The CSU budget for fiscal year 2008, which allocates a little over $1 million of new revenue to faculty expansion, has drawn scrutiny from faculty for placing too much emphasis on research and non-academic stretch goals, while not shoring up the academic guts of the university sufficiently.
One professor said that in the tight fiscal environment that has plagued the Colorado higher education system for nearly a decade, CSU’s financial focus should be on hiring new tenure and tenure-track faculty members.
The $1.14 million set aside for bringing in 10 new faculty positions is slightly less than 10 percent of the 11.6 million the budget funnels to university stretch goals, which also include expanding athletics and financial aid.
Of the new money, students are paying for more than two-thirds. The budget, approved July 1 by the CSU System Board of Governors, allows for a $384 tuition hike, a 9.5 percent increase from last year, which brings the annual burden to $4,424 per student.
Since 2003, tuition at CSU has increased more than $1,700, or 66 percent, while the majority of the new money is going to increases in administrative costs, according to university-published documents.
But Provost Tony Frank, who says the university sets faculty expansion and academics at the highest priority level, points out that since 2003 faculty has grown about 80 positions, or about nine percent, which is a much higher growth rate than the prior decade.
“If the assumption is that we don’t place enough emphasis on faculty expansion, . I don’t think the facts support that,” Frank said in a telephone interview with the Collegian.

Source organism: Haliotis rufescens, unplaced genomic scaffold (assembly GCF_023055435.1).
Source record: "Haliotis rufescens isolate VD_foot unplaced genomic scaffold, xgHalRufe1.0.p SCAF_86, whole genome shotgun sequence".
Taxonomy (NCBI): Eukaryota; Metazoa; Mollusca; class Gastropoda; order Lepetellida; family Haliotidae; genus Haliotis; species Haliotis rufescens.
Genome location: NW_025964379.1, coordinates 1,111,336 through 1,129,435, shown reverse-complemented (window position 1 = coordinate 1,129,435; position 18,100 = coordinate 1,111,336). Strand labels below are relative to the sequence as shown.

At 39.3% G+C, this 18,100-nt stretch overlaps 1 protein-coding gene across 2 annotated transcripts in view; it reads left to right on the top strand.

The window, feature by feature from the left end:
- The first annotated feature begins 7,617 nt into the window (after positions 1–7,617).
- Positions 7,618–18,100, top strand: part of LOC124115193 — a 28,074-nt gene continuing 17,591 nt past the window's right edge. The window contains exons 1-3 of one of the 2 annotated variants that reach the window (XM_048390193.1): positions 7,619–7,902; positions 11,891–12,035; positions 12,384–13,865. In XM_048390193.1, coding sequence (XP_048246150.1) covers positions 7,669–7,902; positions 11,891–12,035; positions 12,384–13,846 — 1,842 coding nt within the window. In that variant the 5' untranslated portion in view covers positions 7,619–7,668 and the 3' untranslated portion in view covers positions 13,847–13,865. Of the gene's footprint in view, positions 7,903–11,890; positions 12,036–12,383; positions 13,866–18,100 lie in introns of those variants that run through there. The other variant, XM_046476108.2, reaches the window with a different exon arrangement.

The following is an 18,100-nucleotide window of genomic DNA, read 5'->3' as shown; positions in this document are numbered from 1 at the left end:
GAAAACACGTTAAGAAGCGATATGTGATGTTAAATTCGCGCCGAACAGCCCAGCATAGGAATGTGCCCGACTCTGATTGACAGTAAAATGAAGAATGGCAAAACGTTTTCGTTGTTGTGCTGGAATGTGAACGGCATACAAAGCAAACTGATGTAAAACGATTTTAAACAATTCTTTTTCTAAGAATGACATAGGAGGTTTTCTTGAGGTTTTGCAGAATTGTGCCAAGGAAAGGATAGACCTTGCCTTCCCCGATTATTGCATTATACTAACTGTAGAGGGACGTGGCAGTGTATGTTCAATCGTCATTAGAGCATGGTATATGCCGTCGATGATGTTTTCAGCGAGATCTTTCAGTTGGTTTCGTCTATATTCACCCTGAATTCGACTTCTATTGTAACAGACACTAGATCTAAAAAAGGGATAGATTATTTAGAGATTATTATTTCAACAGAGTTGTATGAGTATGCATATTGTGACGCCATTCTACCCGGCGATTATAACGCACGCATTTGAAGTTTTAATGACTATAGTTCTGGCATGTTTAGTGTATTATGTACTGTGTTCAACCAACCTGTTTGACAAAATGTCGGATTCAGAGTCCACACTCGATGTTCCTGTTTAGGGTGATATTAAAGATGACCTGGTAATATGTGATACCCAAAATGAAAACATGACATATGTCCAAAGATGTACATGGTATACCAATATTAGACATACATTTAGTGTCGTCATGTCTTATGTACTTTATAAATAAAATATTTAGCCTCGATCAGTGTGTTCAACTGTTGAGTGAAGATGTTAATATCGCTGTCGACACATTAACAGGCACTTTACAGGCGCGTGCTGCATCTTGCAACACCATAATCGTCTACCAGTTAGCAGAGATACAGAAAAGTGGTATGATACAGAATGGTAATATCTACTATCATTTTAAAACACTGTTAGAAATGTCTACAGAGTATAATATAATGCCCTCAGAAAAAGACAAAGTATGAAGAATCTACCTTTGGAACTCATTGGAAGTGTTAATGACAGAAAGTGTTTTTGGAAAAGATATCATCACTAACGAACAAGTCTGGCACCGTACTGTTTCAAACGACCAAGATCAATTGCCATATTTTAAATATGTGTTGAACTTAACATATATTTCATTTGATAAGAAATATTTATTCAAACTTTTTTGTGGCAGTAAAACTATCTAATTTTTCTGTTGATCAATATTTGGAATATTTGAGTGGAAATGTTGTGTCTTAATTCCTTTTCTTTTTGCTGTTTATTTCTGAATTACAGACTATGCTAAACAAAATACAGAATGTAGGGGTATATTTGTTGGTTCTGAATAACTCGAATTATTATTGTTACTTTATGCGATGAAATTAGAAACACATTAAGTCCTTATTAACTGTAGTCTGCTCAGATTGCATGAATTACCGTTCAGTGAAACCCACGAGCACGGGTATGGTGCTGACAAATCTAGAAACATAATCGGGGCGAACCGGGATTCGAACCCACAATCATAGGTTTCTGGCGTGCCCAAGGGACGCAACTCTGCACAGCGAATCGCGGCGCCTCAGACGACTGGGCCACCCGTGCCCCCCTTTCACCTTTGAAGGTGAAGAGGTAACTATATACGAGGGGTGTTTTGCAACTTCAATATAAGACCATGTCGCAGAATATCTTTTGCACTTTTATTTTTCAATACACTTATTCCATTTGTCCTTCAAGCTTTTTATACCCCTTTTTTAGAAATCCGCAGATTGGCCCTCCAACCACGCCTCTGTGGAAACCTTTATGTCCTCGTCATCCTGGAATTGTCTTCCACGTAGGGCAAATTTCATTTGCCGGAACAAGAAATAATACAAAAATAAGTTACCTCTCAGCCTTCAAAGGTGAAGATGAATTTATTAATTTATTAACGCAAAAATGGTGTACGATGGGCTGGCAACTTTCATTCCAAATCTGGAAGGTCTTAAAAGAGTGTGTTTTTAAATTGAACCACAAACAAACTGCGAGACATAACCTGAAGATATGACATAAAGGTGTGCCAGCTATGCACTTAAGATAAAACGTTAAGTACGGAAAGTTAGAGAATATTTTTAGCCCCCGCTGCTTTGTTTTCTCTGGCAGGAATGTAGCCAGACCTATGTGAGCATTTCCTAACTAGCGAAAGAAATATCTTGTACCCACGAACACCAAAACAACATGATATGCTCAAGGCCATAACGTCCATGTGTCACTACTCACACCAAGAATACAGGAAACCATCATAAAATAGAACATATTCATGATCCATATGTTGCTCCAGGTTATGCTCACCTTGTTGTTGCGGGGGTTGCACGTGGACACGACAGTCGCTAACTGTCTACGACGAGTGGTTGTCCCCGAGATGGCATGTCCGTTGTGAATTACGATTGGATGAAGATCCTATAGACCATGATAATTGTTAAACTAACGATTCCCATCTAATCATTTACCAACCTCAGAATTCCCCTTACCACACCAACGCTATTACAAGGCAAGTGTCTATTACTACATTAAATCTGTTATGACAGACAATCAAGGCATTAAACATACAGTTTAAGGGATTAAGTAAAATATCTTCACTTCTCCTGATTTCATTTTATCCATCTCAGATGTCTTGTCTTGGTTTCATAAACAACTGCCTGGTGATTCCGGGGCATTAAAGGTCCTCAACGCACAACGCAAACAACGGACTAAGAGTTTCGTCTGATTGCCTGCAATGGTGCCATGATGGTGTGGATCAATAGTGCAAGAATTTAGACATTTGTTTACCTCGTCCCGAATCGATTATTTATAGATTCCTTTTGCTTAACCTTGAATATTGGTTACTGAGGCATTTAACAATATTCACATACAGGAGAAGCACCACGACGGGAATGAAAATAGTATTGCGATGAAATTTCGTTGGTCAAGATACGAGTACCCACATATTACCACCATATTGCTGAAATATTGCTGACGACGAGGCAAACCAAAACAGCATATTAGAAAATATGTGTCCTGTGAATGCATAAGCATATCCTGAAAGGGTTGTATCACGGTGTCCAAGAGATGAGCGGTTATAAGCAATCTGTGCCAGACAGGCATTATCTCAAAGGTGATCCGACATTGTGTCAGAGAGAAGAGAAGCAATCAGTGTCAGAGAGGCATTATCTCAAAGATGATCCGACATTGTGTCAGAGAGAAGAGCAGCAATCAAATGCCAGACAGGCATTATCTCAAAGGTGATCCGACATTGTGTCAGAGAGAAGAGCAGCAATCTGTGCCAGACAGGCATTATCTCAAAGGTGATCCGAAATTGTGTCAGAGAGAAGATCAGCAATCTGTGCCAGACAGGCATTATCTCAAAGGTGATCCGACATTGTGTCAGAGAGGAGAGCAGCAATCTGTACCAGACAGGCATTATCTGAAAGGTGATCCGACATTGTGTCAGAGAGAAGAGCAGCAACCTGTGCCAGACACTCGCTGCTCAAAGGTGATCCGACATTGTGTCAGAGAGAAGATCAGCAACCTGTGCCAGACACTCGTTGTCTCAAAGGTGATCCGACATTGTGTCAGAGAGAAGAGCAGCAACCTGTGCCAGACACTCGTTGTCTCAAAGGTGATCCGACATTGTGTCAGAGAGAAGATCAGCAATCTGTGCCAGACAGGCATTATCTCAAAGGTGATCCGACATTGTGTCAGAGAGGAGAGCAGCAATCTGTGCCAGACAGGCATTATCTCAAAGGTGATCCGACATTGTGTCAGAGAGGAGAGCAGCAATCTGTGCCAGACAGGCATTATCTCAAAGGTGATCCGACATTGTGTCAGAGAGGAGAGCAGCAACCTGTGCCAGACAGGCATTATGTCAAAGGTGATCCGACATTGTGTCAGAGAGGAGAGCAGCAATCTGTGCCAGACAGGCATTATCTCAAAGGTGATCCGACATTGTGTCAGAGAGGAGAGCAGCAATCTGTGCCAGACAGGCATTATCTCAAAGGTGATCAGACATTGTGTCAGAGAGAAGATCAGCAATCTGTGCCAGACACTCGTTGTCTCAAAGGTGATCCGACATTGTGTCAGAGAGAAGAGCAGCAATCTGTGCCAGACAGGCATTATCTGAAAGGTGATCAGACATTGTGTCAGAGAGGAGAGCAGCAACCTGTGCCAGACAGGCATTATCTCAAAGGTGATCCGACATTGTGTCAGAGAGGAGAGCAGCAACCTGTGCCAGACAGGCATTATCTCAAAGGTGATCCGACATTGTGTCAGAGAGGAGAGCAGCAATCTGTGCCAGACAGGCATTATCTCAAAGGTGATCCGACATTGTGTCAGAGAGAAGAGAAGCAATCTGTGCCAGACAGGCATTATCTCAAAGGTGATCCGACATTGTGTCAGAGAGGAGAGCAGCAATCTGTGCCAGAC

Frank noted in an e-mail message that the university is more than keeping up with the growth of the student population over the last three years, adding about 10 percent to the tenure and tenure-track faculty base, while the student population has only increased one tenth of a percent over the same time period.
But political science professor John Straayer remains critical, saying that the expansion is tepid at best. While Straayer said he believes CSU must stay true to its identity as a research institution, more cash flow to academia is paramount in keeping a CSU degree competitive.
Straayer said that, while the student population has increased by nearly 250 classroom seats over the last five years, the budget moves too little of new revenue, which is largely supplied by student pocketbooks, into faculty expansion.
Tim Gallagher, the Faculty Council representative to the BOG, said that, while the problem is real, the university cannot do much about it because of Colorado’s tight financial situation that plagues university officials and state legislators.
“It boils down to the fact that the legislators only had so much money,” Gallagher said in a phone interview.
Since 2003, funding for academics, including faculty pay, academic colleges and library costs, has increased 43 percent. But at the same time, funding for increases in administrative costs has more than doubled in the last five years, according to university budget records.
And Straayer says it’s not clear what exactly that money pays for.
“Not only in any single year, but as a pattern . if there is more money coming from students, where is the money going? What are they purchasing?” Straayer said.
Frank said the items under administrative costs are numerous, and many of them are invisible to the student body and faculty members. Administrative staff, he said, ranges from the guy sitting at a desk on the top floor of the Administration Building to the woman pushing a vacuum cleaner in the Lory Student Center at 2 a.m.
And the administration draws a total of 3.7 percent of the university’s expenditures, which Frank says is more than 30 percent less than CSU’s peers.
A total of $39.2 million of new revenue was approved by the CSU System Board of Governors. Most — $27.5 million — of the new money will go to mandatory costs, such as salary increases and debt service.
And he points out that, according to the university fact book published at www.ir.colostate.edu, the rate of administrative funding growth at CSU was five times the rate of growth in academics.
News Managing Editor Aaron Hedge can be reached at email@example.com.